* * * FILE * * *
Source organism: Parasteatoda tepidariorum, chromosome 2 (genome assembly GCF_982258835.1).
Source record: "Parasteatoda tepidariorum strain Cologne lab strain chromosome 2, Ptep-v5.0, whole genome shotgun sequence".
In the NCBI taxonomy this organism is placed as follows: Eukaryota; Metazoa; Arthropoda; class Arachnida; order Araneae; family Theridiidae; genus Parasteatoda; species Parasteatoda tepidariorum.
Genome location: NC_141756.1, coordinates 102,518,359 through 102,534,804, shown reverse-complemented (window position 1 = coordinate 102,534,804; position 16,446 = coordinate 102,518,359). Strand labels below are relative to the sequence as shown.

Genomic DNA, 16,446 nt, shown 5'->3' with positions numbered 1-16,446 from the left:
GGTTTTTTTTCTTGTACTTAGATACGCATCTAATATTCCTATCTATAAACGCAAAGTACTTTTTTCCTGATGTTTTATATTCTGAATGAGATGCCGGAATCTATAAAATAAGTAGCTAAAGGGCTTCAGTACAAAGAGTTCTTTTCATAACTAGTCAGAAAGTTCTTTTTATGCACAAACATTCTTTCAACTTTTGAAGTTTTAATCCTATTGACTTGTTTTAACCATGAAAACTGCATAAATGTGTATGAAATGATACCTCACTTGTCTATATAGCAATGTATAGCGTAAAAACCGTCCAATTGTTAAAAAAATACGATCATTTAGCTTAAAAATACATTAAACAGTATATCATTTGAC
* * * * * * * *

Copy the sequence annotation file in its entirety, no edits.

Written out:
Source organism: Parasteatoda tepidariorum, chromosome 2 (genome assembly GCF_982258835.1).
Source record: "Parasteatoda tepidariorum strain Cologne lab strain chromosome 2, Ptep-v5.0, whole genome shotgun sequence".
In the NCBI taxonomy this organism is placed as follows: Eukaryota; Metazoa; Arthropoda; class Arachnida; order Araneae; family Theridiidae; genus Parasteatoda; species Parasteatoda tepidariorum.
Genome location: NC_141756.1, coordinates 102,518,359 through 102,534,804, shown reverse-complemented (window position 1 = coordinate 102,534,804; position 16,446 = coordinate 102,518,359). Strand labels below are relative to the sequence as shown.

Genomic DNA, 16,446 nt, shown 5'->3' with positions numbered 1-16,446 from the left:
GGTTTTTTTTCTTGTACTTAGATACGCATCTAATATTCCTATCTATAAACGCAAAGTACTTTTTTCCTGATGTTTTATATTCTGAATGAGATGCCGGAATCTATAAAATAAGTAGCTAAAGGGCTTCAGTACAAAGAGTTCTTTTCATAACTAGTCAGAAAGTTCTTTTTATGCACAAACATTCTTTCAACTTTTGAAGTTTTAATCCTATTGACTTGTTTTAACCATGAAAACTGCATAAATGTGTATGAAATGATACCTCACTTGTCTATATAGCAATGTATAGCGTAAAAACCGTCCAATTGTTAAAAAAATACGATCATTTAGCTTAAAAATACATTAAACAGTATATCATTTGAC